And if only Horton could hear the Whos, would the rest of the world be right (assuming that they believed him) to deny them rights merely because they couldn’t interact witht them?

  • 53 Jadagul // Mar 27, 2005 at 7:36 pm

    Patrick: it’s not really supposed to be a brute utility calculation; it’s the potential for meaningful interaction, or the ability to meaningfully interact. So if I meet Coma Man, he still has rights; I may not be able to interact with him now, but there’s the potential for that interaction in the future. Same with the passed-out junkie; if he’s going to recover, I may call the police to have him dragged off my lawn, but he still has rights. But if he’s screwed himself up so much that he’ll never be responsive again (no idea if that’s possible, but hypothetically…) then he doesn’t have rights.

    The point about the mold is that we know (God told us) that it’s completely harmless. Doesn’t affect us anyway, except perhaps for the aesthetic displeasure of having green stuff on my shower walls. Sorry I didn’t make that clear in my last example. But since we can’t interact with it, I have no problem fumigating anyway, since I don’t want green shower walls.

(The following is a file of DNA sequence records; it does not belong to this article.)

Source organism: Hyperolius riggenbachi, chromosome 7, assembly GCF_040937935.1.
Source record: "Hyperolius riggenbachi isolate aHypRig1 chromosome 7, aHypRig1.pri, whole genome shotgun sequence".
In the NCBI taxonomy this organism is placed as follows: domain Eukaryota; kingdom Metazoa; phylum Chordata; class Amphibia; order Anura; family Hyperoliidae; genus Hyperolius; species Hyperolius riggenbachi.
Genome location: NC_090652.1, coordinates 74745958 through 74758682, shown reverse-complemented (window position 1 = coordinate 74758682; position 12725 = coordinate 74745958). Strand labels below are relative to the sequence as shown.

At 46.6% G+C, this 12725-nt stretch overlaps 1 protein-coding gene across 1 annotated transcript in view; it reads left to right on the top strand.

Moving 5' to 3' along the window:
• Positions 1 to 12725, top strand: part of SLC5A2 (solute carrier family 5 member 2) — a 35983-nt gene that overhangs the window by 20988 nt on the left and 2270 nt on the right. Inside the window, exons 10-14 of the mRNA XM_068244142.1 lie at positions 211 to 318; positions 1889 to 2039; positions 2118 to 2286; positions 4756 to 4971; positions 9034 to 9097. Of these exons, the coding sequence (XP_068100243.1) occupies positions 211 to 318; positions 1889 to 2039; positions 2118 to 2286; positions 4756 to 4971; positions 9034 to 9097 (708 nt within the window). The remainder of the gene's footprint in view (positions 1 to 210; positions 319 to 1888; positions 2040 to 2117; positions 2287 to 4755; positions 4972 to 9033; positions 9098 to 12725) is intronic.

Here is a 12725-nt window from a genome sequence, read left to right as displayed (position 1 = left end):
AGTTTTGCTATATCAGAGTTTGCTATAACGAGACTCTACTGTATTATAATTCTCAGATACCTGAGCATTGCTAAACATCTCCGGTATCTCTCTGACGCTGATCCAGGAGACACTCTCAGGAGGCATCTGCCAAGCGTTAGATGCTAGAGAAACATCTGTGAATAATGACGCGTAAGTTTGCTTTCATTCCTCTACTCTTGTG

I agree with you, on the other hand, that we shouldn’t cause anything unnecessary pain, given a proper definition of unnecessary. Pointless, random cruelty to animals is bad not mainly because of what it does to the animals, but because the idea of getting pleasure from causing pain is disgusting. It’s not wrong because hurting animals is wrong, but because sadism is wrong on-face.

    DeadHorseBeater: your example about the cube is almost exactly why I hold the position I do. For that matter, since we can’t communicate with it, how do we know it’s not planning to destroy us? If there’s no way of communicating, or if there’s no possibility of mutually beneficial interaction, there’s just no point. It would be like treating my desk as if it had rights.

  • 54 bagofmice // Mar 28, 2005 at 3:03 am

    The question is self-contradictory.

    If you define intelligence as the ability to process einformation, then you need some evidence that the cube is processing information in order to declare it as intelligent.

    However, if by definition (via god) you know the cube is intelligent, then that must mean that evidence that the cube is processing information exists, which is of course ruled out by the definition of the cube in the question.

    Therefore, the question contains two self contradictory definitions and asks for a resolution, which you cannot do as the question is fundamentally flawed.

    There is no internally consistent answer.

  • 55 Chris S. // Mar 28, 2005 at 11:01 am